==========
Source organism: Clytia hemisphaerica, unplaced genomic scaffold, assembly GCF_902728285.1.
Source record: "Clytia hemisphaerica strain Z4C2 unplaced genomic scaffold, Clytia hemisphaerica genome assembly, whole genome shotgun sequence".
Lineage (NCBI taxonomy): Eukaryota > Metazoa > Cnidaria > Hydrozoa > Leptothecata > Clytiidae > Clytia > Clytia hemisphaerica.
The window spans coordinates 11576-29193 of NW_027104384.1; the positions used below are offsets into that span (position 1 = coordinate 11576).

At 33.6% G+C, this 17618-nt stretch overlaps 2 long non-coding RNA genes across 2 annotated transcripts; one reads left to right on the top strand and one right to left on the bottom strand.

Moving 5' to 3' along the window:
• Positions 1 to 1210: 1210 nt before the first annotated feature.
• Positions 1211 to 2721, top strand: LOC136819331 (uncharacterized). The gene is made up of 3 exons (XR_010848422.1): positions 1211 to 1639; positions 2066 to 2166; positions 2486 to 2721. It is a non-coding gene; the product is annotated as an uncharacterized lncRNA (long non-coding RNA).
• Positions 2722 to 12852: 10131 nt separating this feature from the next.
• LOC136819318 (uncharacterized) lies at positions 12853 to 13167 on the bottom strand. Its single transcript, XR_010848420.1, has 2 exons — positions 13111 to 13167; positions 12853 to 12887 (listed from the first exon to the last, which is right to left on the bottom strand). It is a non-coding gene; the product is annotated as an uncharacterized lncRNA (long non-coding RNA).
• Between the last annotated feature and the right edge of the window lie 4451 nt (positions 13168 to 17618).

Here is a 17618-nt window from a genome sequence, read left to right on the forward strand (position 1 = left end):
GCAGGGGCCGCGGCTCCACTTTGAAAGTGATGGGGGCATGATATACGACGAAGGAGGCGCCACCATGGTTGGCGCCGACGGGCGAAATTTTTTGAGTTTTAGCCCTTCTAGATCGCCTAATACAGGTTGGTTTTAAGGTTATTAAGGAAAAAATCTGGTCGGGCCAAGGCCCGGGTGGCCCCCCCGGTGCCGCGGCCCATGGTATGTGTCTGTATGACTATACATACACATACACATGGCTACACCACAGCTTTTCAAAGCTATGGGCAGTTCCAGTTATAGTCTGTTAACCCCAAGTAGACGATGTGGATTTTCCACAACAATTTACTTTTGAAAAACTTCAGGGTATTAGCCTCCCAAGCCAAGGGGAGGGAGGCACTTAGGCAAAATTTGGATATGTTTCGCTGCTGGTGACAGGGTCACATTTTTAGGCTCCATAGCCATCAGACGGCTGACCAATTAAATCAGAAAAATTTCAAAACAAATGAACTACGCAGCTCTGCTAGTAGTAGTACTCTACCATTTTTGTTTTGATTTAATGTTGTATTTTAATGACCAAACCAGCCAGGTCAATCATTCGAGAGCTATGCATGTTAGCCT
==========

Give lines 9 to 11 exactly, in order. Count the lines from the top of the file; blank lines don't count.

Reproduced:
• Positions 2722 to 12852: 10131 nt separating this feature from the next.
• LOC136819318 (uncharacterized) lies at positions 12853 to 13167 on the bottom strand. Its single transcript, XR_010848420.1, has 2 exons — positions 13111 to 13167; positions 12853 to 12887 (listed from the first exon to the last, which is right to left on the bottom strand). It is a non-coding gene; the product is annotated as an uncharacterized lncRNA (long non-coding RNA).
• Between the last annotated feature and the right edge of the window lie 4451 nt (positions 13168 to 17618).